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What are some approaches for classifying data with a variable number of features?

As an example, consider a problem where each data point is a vector of x and y points, and we don't have the same number of points for each instance. Can we treat each pair of x and y points as a feature? Or should we just summarize the points somehow so each data point has a fixed number of features?

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    $\begingroup$ Does the presence or absence of a given point help in classifying the data? $\endgroup$ – jonsca Feb 11 '12 at 4:37
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You can treat these points as missing --- ie. let's assume that vector has at most 20 (x, y) pairs and particular point has 5 (x, y) pairs, in this case treat rest of pairs as missing, and then apply standatd procedures for missing parameters:

These standard procedures may be:

  • Use a model that handles missing parameters in natural way, for example decision tree models should be able to cope with that.
  • Replace missing with the mean value for appropriate column.
  • Use some easy model to 'predict' missing values.

But as @jonsca points --- if presence of absence of given point helps in classyfying the data you should for example build couple of models, each of them models instances with particular number of points.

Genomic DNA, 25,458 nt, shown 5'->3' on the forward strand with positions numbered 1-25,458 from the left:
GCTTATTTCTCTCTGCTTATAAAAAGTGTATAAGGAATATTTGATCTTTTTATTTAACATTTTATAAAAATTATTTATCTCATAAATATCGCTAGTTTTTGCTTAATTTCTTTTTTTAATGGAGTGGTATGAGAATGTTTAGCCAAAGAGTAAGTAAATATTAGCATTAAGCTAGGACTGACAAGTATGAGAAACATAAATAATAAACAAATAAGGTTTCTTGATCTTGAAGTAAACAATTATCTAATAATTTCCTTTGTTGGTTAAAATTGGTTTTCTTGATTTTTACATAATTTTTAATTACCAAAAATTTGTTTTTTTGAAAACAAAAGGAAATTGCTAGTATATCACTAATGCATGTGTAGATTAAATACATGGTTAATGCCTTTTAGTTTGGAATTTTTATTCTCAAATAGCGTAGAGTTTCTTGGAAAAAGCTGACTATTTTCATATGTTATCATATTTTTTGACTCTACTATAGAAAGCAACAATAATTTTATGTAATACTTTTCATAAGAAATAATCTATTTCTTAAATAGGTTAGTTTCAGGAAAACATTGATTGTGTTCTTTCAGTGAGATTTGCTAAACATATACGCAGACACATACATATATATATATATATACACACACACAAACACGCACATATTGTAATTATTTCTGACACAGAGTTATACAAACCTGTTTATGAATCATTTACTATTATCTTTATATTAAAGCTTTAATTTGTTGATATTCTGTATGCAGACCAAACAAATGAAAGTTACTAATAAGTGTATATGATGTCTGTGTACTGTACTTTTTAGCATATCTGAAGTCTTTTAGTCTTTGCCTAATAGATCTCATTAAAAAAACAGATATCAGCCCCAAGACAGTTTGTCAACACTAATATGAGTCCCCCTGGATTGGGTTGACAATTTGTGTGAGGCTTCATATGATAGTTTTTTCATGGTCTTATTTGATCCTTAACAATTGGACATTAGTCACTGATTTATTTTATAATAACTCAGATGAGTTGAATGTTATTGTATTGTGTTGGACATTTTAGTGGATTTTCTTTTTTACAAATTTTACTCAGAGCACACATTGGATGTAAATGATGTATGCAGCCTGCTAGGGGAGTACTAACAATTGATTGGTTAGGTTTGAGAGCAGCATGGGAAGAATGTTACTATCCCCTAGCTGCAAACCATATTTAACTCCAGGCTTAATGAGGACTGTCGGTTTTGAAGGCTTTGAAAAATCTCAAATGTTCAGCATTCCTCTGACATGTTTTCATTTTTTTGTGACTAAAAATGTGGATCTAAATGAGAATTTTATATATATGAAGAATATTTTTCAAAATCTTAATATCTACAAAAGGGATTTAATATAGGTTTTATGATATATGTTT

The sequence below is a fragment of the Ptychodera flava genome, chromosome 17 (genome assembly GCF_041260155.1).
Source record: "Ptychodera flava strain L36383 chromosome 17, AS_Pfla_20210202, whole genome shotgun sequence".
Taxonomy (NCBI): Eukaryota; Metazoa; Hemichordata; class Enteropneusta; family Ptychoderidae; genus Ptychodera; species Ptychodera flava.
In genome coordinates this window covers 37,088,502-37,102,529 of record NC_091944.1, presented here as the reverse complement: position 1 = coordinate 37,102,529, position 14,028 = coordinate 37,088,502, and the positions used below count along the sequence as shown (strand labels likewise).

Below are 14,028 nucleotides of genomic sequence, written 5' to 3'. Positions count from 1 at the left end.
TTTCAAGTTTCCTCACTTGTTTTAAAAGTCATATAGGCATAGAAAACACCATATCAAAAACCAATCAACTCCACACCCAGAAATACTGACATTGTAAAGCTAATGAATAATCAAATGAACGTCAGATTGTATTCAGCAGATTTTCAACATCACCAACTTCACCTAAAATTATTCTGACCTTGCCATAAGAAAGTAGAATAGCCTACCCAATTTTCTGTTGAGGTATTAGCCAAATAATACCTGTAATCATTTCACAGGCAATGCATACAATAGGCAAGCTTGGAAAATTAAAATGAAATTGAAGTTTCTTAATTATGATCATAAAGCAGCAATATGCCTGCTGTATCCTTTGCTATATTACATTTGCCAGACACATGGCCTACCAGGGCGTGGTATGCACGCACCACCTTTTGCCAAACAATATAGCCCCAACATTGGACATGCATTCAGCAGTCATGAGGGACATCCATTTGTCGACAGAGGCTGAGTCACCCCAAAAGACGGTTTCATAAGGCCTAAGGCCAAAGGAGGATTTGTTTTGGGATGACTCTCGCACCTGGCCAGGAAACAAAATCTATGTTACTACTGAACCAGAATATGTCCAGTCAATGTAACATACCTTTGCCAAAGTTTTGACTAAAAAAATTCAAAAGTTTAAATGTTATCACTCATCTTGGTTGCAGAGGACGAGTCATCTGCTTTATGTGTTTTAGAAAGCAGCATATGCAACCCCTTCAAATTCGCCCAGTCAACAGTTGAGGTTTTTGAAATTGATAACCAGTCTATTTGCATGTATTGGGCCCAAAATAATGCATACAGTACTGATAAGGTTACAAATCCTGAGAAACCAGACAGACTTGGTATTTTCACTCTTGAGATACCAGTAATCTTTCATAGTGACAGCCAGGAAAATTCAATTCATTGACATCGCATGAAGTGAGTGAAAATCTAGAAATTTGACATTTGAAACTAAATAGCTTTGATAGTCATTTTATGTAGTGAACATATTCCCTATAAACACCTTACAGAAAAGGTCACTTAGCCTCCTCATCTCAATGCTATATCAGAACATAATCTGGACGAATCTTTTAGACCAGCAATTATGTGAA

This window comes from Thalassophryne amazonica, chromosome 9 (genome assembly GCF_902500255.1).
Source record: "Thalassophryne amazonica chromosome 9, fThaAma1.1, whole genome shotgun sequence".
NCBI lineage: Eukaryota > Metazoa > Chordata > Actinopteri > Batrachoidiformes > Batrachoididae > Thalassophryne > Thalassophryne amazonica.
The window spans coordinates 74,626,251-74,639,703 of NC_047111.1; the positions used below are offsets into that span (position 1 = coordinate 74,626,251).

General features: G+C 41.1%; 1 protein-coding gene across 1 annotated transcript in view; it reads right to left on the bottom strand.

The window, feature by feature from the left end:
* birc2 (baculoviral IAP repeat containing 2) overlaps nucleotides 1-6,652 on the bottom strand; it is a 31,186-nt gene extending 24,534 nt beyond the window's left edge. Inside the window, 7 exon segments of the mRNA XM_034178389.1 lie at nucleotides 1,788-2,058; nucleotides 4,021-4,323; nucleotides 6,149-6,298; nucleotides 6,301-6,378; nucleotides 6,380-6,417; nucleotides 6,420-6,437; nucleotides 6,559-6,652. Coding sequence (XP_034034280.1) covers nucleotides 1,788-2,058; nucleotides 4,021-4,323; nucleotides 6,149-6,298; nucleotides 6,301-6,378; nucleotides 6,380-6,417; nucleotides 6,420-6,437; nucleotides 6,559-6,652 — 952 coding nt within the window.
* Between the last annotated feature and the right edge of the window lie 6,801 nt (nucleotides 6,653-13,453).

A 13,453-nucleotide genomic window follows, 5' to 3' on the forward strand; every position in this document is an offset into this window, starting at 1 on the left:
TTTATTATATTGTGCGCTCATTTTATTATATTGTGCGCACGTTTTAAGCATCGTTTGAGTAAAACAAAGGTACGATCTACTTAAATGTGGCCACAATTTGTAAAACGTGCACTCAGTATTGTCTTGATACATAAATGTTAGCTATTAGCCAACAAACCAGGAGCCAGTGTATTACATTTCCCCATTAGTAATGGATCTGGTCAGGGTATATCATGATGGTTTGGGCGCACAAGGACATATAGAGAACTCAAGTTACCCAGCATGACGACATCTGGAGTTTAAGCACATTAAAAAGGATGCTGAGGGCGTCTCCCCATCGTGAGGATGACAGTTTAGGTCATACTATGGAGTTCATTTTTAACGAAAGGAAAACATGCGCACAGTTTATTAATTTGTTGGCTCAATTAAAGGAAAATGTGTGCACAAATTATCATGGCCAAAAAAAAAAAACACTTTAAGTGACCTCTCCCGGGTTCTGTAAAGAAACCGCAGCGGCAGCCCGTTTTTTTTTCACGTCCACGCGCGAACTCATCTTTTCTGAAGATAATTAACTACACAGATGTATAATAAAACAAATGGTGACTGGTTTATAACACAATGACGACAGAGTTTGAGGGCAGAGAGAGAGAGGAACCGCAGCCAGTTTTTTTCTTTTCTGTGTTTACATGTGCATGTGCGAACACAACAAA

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From how I understand your question, the points in the data are interchangeable and don't come with any ordering, i.e. you have a set of points for each example. This setting is different from the "Missing Value" setting that jb. described.

I know about two commonly used methods for this problem, which are actually based on your ideas. A good baseline would probably be to just average all points within one example, but that usually doesn't work well.

  • To aggregate multiple points to a single feature, bag of words (or bag of feature) representations are quite commonly used, for example in computer vision. The idea is to cluster all points in your training set (using for example k-means) and then describe each point by its cluster. For each example you then get a histogram over which clusters occur how often.

  • To use all pairs of points, you can make use of set kernels. This might work best with using SVMs but will probably also work with any learning algorithm that can be kernelized or make use of a compatibility function between inputs. Set kernels are basically a way to compute the similarity of two sets of features, as in your setting.

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